Mastitis is an inflammation of the breast, usually caused by a build-up of milk within the breast in women who are breastfeeding. It is a painful condition of the breast, which becomes red, hot and sore (inflamed). Sometimes it becomes infected.
Mastitis can be either:
- Non-infectious - when the build-up of milk irritates the breast tissue, making it become red, hot and swollen (inflamed).
- Infectious - when the build-up of milk becomes infected and the infection spreads to the breast tissue. The infection is caused by germs (bacteria) which may have come from the skin.
If non-infectious mastitis is not treated, it can become infectious mastitis. You can't tell which type of mastitis it is from looking at it, and the treatment is the same.
You are most likely to develop mastitis if you are a woman who is breastfeeding. It is sometimes called 'puerperal mastitis' or 'lactational mastitis'. It typically develops within the first few weeks of breast-feeding. Read about lactational mastitis.
Mastitis sometimes occurs in women who are not breastfeeding (non-lactational mastitis). Germs (bacteria) get into the milk ducts of the breast to cause the infection. This may be through a crack or sore in the nipple or from a nipple piercing but it can happen when you don't have any problems with your nipples. Smoking can be a trigger because nicotine damages the ducts in your breasts.
The rest of this information just deals with non-lactational mastitis.
Mastitis causes an area of hardness, pain, redness and swelling in the breast and makes you feel generally unwell. It often starts in a wedge-shaped section of breast. It usually occurs in one breast only.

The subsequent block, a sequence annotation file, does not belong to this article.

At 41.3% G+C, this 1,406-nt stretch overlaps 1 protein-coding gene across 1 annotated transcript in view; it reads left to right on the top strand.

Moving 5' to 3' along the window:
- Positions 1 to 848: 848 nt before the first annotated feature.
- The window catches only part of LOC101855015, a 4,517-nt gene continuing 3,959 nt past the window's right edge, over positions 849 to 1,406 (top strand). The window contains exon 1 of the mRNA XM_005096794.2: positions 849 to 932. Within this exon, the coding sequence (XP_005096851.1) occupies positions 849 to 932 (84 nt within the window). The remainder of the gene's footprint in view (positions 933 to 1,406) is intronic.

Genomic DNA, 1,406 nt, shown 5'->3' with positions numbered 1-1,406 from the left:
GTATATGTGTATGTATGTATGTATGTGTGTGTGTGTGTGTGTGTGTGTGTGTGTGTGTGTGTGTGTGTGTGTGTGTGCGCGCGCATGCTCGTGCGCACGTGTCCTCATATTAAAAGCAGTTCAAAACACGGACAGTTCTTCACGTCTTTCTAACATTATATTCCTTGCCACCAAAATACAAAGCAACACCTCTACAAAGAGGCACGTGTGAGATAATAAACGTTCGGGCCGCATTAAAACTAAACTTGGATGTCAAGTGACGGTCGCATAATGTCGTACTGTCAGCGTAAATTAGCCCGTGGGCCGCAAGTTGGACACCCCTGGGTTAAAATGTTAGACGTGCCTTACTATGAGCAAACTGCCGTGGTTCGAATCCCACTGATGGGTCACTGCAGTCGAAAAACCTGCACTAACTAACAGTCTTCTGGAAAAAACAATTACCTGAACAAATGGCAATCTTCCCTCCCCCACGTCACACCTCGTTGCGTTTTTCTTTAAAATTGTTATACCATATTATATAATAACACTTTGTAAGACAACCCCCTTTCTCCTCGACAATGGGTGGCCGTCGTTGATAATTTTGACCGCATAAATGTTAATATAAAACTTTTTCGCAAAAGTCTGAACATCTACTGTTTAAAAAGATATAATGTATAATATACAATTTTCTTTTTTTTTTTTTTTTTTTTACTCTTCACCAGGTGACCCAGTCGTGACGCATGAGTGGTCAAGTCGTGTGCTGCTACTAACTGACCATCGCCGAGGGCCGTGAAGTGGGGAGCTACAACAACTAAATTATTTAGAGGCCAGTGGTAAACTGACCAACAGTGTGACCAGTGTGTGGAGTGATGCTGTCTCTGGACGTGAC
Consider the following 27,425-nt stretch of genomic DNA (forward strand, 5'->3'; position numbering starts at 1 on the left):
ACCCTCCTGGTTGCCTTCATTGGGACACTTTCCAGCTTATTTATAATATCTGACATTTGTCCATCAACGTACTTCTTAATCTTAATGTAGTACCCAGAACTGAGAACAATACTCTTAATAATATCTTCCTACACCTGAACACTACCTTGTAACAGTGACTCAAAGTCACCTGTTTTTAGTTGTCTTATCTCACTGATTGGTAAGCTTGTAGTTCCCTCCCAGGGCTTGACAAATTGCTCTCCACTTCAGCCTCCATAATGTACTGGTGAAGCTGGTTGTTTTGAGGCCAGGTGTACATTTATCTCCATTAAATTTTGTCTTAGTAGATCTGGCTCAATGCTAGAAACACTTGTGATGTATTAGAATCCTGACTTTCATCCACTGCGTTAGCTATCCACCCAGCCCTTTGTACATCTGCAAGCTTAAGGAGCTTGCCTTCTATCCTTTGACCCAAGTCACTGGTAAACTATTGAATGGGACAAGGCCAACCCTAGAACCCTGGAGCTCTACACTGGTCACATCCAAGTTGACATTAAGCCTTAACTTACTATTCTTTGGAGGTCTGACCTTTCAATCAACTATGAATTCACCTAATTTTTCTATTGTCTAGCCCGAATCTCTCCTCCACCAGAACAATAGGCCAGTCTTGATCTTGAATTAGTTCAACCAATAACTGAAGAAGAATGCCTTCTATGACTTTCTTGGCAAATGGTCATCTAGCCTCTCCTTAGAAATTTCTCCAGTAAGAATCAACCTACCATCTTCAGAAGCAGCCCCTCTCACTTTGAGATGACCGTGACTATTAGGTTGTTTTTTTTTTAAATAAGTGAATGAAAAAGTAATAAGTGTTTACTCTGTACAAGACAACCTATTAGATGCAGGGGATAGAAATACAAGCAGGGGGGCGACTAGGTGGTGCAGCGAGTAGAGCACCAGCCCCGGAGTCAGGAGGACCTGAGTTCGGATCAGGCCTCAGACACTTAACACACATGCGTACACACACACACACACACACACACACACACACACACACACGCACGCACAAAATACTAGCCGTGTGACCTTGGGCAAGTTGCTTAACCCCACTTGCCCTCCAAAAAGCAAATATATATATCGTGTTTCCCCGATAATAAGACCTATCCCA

You also develop a high temperature (fever) and feel like you are coming down with flu. Other symptoms might include muscle pains, headaches and feeling tired and low.
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How can I treat mastitis?
If you are not breastfeeding, mastitis may need to be treated with a course of an antibiotic. However, a mild case may get better without any medical treatment.
The following measures may help to treat your mastitis without the need for antibiotics:
- Avoid tight-fitting bras.
- Try to eat well and drink plenty of fluids.
However, if your symptoms become worse you should see a doctor. After talking to you and examining you, they may prescribe an antibiotic. They may suggest that you wait 24 hours before starting the antibiotics, if your symptoms are mild or have only just begun. The mastitis will usually clear within a few days of starting the antibiotic.
Are there any possible complications?
Occasionally, an abscess may form inside an infected section of breast. An abscess is a collection of pus that causes a firm, red, tender lump. This is thought to happen to between about 3 and 7 women with mastitis, out of every 100. If this happens to you, you will need to go to hospital for treatment.
The pus can be seen with an ultrasound scan. If the skin over the abscess is not broken, the pus can be drained with a needle and syringe by a doctor. If the skin is broken (or very thin) the doctor may need to make a small cut to let the pus drain out.
Further reading and references
Salzman B, Fleegle S, Tully AS; Common breast problems. Am Fam Physician. 2012 Aug 1586(4):343-9.
Spencer JP; Management of mastitis in breastfeeding women. Am Fam Physician. 2008 Sep 1578(6):727-31.
Cheung KL, Lam TP; Approach to a lump in the breast: a regional perspective. Asian J Surg. 2005 Jan28(1):65-70.
Goyal A; Breast pain. Clin Evid (Online). 2011 Jan 172011. pii: 0812.